• Skin — Skin tumors are very common in older dogs. Most skin tumors in dogs are benign; some 20% are malignant or, rarely, become malignant over time. The appearance of these growths (lumps, cysts, growths, deposits, tumors) are a normal part of the aging process and it is important to watch them, and bring them to the attention of your veterinarian. Three common types: histiocytomas (button tumors)-raised, red, “buttons” of tissue is a benign tumor. Lipomas, or fatty tumors; and mast cell tumors, which are by far the most serious. Incredibly common especially in older dogs, it is important to have the tumor aspirated and the tissue observed under a microscope to ensure the tumor is benign. Always observe any changes that occur to diagnosed lipomas and report to your veterinarian any changes. Mast cell tumors are difficult to remove surgically, therefore, it is recommended to perform surgery and radiation/chemotherapy. If the tumor is “well-differentiated” meaning it is in a uniform appearance and not metastasized then the tumor can be successfully excised.
  • Hemangiosarcoma — A form of malignant cancer that arises from the cells that line blood vessels of various tissues of the body. This type of cancer is aggressive in nature, since its origin is in the blood vessels and often spreads to major organs of the dog. Hemangiosarcoma of the skin can be surgically removed and cured, provided there is not visceral involvement.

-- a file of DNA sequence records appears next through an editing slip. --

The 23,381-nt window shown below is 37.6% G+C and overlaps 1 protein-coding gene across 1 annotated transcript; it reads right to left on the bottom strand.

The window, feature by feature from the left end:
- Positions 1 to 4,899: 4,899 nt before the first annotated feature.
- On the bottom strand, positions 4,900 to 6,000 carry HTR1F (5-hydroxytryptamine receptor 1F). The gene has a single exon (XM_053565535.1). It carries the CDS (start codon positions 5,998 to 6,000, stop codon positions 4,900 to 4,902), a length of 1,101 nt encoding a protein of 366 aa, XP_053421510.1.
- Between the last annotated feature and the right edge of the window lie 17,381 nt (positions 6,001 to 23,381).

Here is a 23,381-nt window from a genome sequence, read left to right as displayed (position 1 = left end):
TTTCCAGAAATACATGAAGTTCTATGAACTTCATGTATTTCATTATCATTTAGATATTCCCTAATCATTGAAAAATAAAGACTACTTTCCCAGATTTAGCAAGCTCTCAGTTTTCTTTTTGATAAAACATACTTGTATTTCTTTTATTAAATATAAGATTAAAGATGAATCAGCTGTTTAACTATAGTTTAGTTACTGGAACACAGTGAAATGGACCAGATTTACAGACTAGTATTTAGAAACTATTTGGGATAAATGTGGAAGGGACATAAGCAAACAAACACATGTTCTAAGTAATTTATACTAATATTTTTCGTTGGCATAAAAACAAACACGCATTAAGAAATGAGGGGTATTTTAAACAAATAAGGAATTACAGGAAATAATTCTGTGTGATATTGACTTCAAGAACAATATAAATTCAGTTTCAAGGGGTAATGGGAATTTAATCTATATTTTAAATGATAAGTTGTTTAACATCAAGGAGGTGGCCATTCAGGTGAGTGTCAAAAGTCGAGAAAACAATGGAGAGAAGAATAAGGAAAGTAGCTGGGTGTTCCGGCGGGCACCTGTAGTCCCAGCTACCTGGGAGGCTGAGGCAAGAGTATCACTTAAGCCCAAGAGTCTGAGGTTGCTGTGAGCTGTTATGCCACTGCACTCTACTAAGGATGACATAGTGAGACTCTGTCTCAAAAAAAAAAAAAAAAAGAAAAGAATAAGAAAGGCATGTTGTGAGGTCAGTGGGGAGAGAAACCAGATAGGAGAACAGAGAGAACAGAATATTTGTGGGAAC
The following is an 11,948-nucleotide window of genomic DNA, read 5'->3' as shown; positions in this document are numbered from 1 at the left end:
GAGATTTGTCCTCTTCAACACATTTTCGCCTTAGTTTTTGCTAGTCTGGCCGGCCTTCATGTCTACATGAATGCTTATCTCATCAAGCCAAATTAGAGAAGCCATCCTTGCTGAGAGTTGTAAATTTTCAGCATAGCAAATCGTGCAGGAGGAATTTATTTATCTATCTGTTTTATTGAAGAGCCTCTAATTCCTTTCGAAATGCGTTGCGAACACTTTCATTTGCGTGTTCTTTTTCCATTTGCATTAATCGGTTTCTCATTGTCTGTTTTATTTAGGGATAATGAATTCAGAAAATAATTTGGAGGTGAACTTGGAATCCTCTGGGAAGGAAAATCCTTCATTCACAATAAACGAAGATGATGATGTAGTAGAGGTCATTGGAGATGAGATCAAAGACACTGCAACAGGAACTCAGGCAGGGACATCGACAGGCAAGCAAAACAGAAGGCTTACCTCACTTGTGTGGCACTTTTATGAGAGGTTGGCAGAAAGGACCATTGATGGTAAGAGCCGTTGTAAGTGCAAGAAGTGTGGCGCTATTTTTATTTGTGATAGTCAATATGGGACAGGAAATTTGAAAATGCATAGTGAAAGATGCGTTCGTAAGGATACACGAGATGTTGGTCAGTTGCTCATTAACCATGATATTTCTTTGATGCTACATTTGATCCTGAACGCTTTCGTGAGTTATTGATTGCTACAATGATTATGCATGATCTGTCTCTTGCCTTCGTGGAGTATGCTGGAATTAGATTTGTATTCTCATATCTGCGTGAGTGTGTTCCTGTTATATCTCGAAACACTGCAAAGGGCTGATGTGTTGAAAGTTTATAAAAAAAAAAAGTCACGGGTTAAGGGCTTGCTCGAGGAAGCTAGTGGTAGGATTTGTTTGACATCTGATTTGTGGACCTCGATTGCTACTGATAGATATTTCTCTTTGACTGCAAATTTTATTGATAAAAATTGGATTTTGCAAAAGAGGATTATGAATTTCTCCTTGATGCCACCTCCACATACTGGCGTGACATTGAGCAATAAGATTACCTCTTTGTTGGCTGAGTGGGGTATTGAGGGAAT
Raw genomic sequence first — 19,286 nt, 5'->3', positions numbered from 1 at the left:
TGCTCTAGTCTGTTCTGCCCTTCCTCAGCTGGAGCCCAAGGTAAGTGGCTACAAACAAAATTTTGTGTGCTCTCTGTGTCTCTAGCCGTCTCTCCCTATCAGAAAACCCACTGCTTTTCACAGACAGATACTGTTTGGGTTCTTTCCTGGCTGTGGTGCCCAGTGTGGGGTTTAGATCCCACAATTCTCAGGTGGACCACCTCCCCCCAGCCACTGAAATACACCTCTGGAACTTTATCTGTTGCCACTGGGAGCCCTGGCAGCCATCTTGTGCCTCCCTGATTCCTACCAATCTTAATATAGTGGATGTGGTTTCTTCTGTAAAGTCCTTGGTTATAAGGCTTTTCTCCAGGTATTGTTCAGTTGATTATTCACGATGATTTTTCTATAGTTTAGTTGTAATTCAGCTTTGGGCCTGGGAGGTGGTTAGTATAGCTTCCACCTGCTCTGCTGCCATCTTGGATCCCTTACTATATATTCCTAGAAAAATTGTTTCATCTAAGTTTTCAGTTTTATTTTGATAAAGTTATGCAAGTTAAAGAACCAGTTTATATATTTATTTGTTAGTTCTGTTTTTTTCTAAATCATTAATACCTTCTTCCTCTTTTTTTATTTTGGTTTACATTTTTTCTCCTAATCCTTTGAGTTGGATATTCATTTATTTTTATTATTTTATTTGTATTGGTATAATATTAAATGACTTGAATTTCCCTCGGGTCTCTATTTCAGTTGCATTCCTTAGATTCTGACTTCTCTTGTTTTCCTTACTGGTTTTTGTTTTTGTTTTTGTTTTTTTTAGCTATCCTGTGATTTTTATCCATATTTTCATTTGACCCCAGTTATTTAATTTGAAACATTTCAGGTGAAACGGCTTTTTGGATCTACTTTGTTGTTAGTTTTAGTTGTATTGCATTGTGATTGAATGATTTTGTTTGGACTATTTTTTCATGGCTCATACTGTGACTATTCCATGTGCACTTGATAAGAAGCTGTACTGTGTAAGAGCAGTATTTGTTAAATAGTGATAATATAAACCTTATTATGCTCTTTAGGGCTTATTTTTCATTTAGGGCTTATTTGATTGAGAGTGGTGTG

• Mammary Gland (Breast) — 50% of all breast tumors in dogs are malignant. Spaying your female dog before 12 months of age (or first heat) will greatly reduce the risk of mammary gland cancer. Average age of onset is 10 years or older. If caught early and the tumor is still localized there is high probability it can be cured; however, if the cancer has spread, the treatment hinges on quality of life issues versus possible cures.
  • Head & Neck — Neoplasia of the mouth is common in dogs. Signs to watch for are a mass or tumor on the gums, bleeding, odor, or difficulty eating. Since many swellings are malignant, early, aggressive treatment is essential. Neoplasia may also develop inside the nose of dogs. Bleeding from the nose, breathing difficulty, or facial swelling are signs that may indicate neoplasia and should be checked by your veterinarian.
  • Lymphoma — Lymphoma is a common form of neoplasia in dogs. It is characterized by enlargement of one or many lymph nodes in the body. Basically, it is cancer of the blood cells and tissues associated with the lymphatic system. Generally afflicting middle-aged and older dogs, it responds well to chemotherapy. Unfortunately, there is a high incidence of relapse.
  • Testicles — Testicular tumors are common in dogs, especially those with retained testicles (testicles that did not move to their normal positions during growth, and may be located in the abdomen or between the abdomen and scrotum).
  • Bone — Bone tumors are most often seen in large breed dogs and dogs older than seven years. The leg bones, near joints, are the most common sites. Persistent pain, lameness and swelling in the affected area are common signs of the disease.

Emotions run high when we humans hear the word “cancer.” Should your veterinarian suspect cancer in your pet, the first step is to obtain a definitive diagnosis, develop a treatment plan along with your vet or veterinary specialist and prepare to be an advocate for your pet by arming yourself with information.

Other useful links:

Animal Cancer Foundation

National Canine Cancer Foundation

Dog Cancer blog

PetCure Oncology

Arizona Veterinary Oncology

Charlie’s Doggie Bag